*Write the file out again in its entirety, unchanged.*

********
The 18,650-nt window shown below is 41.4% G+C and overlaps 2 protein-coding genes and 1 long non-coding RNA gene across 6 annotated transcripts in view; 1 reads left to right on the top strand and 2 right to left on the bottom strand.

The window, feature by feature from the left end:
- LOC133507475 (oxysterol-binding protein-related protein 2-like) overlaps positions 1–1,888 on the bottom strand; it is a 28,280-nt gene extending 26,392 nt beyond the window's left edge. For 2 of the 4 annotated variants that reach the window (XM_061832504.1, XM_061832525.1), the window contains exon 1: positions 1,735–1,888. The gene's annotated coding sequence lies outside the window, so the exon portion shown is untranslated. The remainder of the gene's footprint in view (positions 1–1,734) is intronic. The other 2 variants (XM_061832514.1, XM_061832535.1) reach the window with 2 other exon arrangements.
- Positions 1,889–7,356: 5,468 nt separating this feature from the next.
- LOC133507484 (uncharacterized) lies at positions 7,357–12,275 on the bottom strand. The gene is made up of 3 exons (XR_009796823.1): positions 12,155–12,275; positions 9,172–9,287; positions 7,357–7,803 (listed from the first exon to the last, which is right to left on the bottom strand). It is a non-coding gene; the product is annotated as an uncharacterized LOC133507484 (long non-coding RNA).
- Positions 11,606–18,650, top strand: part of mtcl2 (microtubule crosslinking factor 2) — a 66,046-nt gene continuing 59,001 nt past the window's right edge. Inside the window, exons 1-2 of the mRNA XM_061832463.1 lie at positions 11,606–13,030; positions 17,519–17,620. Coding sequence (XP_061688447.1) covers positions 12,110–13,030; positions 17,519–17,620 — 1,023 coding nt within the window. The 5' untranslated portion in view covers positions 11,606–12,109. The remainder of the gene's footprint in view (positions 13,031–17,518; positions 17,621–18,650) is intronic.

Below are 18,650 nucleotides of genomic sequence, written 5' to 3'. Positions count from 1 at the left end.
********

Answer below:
The 18,650-nt window shown below is 41.4% G+C and overlaps 2 protein-coding genes and 1 long non-coding RNA gene across 6 annotated transcripts in view; 1 reads left to right on the top strand and 2 right to left on the bottom strand.

The window, feature by feature from the left end:
- LOC133507475 (oxysterol-binding protein-related protein 2-like) overlaps positions 1–1,888 on the bottom strand; it is a 28,280-nt gene extending 26,392 nt beyond the window's left edge. For 2 of the 4 annotated variants that reach the window (XM_061832504.1, XM_061832525.1), the window contains exon 1: positions 1,735–1,888. The gene's annotated coding sequence lies outside the window, so the exon portion shown is untranslated. The remainder of the gene's footprint in view (positions 1–1,734) is intronic. The other 2 variants (XM_061832514.1, XM_061832535.1) reach the window with 2 other exon arrangements.
- Positions 1,889–7,356: 5,468 nt separating this feature from the next.
- LOC133507484 (uncharacterized) lies at positions 7,357–12,275 on the bottom strand. The gene is made up of 3 exons (XR_009796823.1): positions 12,155–12,275; positions 9,172–9,287; positions 7,357–7,803 (listed from the first exon to the last, which is right to left on the bottom strand). It is a non-coding gene; the product is annotated as an uncharacterized LOC133507484 (long non-coding RNA).
- Positions 11,606–18,650, top strand: part of mtcl2 (microtubule crosslinking factor 2) — a 66,046-nt gene continuing 59,001 nt past the window's right edge. Inside the window, exons 1-2 of the mRNA XM_061832463.1 lie at positions 11,606–13,030; positions 17,519–17,620. Coding sequence (XP_061688447.1) covers positions 12,110–13,030; positions 17,519–17,620 — 1,023 coding nt within the window. The 5' untranslated portion in view covers positions 11,606–12,109. The remainder of the gene's footprint in view (positions 13,031–17,518; positions 17,621–18,650) is intronic.

Below are 18,650 nucleotides of genomic sequence, written 5' to 3'. Positions count from 1 at the left end.